More fruits and vegetables, please! The FDA proposed new guidelines for labeling food as healthy.

The limit for nutrients is based on the Daily Value (DV), or amount of nutrients to consume each day, and varies depending on the food.

The FDA mentioned, for example, that “cereal would need to contain three-quarters of an ounce of whole grains and contain no more than 1 gram of saturated fat, 230 milligrams of sodium and 2.5 grams of added sugars.”

Empowering consumers to make better choices

The updated definition of “healthy” food by the FDA is a hopeful step in the right direction. The agency not only wants to empower consumers, but also improve the food supply by manufacturers, creating food that contains more fruits, vegetables and whole grains to meet the updated criteria of the definition.

The FDA also participated in the White House’s Conference on Hunger, Nutrition, and Health recently, the first conference held in over 50 years, and vowed to continue taking steps in supporting the efforts to improve nutrition and health. These steps include creating “a healthier food supply through its recently released guidance to reduce sodium in processed, packaged and prepared foods; to providing consumers with accessible nutrition information about the foods they eat; and to providing industry with recommendations on how to use dietary guidance statements on food labeling.”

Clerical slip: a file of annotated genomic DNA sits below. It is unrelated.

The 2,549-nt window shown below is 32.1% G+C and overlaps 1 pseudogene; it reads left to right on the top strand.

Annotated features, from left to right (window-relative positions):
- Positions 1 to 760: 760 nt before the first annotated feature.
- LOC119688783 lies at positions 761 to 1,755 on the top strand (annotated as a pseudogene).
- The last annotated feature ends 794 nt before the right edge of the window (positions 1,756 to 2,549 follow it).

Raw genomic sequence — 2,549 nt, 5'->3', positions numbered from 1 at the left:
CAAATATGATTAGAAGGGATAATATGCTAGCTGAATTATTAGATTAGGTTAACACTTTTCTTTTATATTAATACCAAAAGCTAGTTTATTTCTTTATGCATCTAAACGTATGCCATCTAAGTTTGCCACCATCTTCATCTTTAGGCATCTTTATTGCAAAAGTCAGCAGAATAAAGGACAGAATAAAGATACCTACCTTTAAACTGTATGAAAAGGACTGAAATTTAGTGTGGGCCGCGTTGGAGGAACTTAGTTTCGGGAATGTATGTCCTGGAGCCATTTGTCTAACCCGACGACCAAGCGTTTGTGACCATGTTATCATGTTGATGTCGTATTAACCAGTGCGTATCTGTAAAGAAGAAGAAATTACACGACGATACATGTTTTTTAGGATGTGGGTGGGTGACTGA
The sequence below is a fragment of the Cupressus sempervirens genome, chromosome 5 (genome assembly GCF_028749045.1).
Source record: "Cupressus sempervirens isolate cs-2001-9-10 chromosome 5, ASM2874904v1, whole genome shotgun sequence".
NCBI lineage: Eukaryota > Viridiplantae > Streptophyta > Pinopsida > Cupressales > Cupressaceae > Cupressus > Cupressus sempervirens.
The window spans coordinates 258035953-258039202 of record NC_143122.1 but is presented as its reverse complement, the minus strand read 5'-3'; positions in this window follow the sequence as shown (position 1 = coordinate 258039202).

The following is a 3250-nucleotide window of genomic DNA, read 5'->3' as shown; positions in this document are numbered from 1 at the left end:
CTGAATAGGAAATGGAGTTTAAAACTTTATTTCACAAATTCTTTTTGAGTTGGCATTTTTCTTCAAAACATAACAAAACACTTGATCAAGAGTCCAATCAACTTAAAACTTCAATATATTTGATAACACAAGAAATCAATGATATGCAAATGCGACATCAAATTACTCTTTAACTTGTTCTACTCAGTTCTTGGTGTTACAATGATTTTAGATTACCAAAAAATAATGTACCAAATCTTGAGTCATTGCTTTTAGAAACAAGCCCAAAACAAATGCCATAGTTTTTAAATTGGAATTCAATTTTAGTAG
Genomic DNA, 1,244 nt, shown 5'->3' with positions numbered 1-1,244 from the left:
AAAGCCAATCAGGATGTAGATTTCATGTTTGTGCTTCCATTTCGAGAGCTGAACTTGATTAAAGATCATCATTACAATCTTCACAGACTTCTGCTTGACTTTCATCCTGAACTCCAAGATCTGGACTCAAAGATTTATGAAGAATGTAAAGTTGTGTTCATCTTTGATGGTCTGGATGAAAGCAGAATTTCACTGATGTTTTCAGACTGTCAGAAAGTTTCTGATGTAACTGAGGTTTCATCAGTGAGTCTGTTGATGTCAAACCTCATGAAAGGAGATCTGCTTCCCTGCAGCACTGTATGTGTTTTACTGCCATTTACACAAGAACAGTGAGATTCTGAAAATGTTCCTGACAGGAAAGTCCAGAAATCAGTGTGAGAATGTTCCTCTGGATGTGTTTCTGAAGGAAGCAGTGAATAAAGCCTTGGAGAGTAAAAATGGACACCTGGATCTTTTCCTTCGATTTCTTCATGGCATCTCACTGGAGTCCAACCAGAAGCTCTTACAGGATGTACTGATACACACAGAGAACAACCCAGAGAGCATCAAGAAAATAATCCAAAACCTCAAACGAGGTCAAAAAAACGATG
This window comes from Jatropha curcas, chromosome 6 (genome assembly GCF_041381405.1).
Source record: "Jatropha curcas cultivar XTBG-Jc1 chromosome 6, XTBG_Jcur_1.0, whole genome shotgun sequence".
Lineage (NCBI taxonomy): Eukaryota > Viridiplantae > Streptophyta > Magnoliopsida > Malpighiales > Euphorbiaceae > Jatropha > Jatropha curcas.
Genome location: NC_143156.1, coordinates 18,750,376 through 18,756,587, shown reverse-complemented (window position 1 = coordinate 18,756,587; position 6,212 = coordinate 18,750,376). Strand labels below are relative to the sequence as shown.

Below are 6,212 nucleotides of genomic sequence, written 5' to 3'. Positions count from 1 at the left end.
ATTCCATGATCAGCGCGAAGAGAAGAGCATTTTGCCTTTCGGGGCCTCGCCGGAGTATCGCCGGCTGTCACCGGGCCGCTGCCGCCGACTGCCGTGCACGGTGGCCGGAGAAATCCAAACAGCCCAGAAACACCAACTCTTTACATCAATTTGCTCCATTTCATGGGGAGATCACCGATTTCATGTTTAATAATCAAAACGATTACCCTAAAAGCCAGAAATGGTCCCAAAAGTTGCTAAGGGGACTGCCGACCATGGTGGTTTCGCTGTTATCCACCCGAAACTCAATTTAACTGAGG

Looking ahead

The agency revealed its future planned actions for improving health and dietary habits. Eventually, it wants to develop a front-of-package (FOP) labeling system to help consumers make better decisions, enable lowered sodium content of food, lower sugar consumption, continue educating the public on smarter eating habits and avoiding toxic elements in food, while providing outreach efforts.